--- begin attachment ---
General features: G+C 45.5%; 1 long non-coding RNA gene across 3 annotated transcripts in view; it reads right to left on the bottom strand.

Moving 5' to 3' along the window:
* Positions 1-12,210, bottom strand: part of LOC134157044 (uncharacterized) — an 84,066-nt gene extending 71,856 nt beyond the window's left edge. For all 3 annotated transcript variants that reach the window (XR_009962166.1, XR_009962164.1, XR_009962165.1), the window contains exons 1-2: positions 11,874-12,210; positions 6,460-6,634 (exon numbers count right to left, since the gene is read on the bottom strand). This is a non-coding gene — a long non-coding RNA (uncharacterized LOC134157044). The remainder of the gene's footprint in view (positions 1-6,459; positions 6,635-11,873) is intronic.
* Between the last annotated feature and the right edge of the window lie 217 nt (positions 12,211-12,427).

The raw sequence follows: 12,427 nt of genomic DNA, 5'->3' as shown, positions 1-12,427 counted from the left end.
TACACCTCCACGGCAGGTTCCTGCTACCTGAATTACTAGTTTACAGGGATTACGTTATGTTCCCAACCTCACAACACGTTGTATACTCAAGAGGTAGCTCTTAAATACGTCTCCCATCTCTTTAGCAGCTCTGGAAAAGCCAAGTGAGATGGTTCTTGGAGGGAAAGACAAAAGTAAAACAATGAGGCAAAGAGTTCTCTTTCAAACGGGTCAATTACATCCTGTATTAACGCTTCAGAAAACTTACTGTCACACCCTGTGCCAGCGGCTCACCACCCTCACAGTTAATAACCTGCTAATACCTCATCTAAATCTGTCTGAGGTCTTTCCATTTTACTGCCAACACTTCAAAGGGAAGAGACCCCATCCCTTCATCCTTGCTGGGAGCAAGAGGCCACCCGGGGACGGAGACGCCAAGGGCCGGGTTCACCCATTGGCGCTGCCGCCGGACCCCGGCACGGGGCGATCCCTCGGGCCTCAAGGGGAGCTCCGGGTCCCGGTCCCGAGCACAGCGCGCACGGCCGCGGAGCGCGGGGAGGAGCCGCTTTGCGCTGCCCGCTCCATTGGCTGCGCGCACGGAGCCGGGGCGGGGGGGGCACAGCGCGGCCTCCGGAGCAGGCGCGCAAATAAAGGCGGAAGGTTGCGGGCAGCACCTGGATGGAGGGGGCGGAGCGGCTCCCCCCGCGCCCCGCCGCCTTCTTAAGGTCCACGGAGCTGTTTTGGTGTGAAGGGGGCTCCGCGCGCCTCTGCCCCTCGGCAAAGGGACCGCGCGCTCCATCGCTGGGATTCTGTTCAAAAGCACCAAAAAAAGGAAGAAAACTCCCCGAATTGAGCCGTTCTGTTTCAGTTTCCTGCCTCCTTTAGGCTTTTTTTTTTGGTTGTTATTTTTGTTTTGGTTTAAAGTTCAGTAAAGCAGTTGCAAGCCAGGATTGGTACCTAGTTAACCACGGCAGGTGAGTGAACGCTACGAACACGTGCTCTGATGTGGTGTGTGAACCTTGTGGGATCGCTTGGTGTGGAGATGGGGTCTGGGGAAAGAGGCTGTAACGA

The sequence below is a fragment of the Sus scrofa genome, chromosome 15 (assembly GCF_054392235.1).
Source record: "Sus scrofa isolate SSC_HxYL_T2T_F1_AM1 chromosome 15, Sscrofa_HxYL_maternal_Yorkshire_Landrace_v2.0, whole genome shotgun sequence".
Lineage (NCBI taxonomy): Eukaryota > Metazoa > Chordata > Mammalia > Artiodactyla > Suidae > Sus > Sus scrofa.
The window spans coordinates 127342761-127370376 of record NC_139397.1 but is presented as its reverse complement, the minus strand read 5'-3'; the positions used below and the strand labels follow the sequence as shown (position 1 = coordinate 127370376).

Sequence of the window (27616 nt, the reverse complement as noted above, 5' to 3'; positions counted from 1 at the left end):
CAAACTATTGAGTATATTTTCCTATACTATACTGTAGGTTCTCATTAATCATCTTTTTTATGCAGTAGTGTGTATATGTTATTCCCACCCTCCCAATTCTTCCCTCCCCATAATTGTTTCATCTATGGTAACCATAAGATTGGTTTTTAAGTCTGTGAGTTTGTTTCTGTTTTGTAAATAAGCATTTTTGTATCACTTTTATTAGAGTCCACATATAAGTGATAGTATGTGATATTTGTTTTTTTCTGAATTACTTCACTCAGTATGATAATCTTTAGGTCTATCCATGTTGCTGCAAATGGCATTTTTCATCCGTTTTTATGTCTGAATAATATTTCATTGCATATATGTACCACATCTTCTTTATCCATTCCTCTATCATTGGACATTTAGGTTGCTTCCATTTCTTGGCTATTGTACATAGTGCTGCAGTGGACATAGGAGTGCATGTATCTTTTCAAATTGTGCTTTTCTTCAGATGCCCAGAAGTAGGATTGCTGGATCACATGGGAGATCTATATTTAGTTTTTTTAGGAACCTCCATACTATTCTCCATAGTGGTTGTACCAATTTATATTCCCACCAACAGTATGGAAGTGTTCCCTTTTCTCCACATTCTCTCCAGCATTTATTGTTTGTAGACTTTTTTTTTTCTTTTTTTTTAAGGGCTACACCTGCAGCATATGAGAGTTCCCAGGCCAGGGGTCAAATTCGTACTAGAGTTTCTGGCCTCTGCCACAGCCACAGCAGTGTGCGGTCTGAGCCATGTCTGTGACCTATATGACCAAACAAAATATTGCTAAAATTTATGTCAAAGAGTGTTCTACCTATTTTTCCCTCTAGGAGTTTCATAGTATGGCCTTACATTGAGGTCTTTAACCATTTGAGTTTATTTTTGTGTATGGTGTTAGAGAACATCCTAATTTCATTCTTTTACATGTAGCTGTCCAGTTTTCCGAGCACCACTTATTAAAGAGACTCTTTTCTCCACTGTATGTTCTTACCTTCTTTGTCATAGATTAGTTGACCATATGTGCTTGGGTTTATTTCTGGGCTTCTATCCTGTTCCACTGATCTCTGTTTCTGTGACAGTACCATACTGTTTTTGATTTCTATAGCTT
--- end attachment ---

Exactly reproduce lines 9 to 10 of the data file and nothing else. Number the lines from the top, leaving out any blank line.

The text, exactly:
Lineage (NCBI taxonomy): Eukaryota > Metazoa > Chordata > Mammalia > Artiodactyla > Suidae > Sus > Sus scrofa.
The window spans coordinates 127342761-127370376 of record NC_139397.1 but is presented as its reverse complement, the minus strand read 5'-3'; the positions used below and the strand labels follow the sequence as shown (position 1 = coordinate 127370376).